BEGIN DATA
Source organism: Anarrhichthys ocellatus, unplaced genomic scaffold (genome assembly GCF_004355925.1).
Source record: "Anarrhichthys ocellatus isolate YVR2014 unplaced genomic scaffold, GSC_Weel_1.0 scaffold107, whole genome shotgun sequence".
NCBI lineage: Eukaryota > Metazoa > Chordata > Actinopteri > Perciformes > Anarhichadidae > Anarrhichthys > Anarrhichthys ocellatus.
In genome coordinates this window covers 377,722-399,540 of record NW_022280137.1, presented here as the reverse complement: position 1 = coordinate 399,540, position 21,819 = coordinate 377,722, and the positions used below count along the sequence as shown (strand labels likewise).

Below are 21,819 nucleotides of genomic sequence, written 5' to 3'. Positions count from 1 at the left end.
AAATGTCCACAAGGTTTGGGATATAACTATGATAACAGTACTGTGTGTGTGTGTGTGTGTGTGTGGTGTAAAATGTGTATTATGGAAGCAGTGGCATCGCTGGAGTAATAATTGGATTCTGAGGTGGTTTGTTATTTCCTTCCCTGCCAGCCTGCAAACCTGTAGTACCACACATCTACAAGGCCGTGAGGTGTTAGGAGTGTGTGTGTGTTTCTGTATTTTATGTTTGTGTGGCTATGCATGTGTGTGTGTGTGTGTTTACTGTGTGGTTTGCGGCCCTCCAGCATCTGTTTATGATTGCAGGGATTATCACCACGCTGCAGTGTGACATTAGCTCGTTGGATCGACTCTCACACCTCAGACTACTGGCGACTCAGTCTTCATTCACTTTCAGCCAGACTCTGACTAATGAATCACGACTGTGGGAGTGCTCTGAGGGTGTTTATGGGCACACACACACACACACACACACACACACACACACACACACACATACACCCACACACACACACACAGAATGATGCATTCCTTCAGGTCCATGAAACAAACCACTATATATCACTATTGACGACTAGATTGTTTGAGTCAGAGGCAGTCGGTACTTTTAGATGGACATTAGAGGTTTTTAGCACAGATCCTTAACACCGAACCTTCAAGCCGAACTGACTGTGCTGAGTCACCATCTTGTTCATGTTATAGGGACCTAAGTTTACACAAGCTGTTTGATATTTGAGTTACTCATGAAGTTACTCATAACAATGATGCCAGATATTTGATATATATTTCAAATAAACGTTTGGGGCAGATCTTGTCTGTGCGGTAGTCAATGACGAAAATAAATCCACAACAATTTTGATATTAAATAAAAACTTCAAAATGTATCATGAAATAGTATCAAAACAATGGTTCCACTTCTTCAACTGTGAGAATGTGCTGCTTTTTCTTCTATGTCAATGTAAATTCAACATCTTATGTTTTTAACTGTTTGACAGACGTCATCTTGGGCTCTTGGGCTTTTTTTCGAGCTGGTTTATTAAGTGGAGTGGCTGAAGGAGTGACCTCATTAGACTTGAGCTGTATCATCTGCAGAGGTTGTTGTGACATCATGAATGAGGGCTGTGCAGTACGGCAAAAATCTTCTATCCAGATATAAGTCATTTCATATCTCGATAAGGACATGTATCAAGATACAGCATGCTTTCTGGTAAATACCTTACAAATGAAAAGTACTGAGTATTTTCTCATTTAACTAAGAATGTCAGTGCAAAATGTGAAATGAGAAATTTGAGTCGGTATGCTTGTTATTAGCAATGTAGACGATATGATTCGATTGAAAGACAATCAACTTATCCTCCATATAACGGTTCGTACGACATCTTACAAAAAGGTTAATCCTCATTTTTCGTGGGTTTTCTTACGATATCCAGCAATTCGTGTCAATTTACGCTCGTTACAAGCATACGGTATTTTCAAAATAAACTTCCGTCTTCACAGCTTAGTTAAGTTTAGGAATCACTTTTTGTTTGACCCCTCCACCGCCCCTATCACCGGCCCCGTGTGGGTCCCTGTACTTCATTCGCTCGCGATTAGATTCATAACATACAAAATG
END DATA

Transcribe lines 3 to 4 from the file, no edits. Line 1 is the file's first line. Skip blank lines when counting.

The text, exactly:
NCBI lineage: Eukaryota > Metazoa > Chordata > Actinopteri > Perciformes > Anarhichadidae > Anarrhichthys > Anarrhichthys ocellatus.
In genome coordinates this window covers 377,722-399,540 of record NW_022280137.1, presented here as the reverse complement: position 1 = coordinate 399,540, position 21,819 = coordinate 377,722, and the positions used below count along the sequence as shown (strand labels likewise).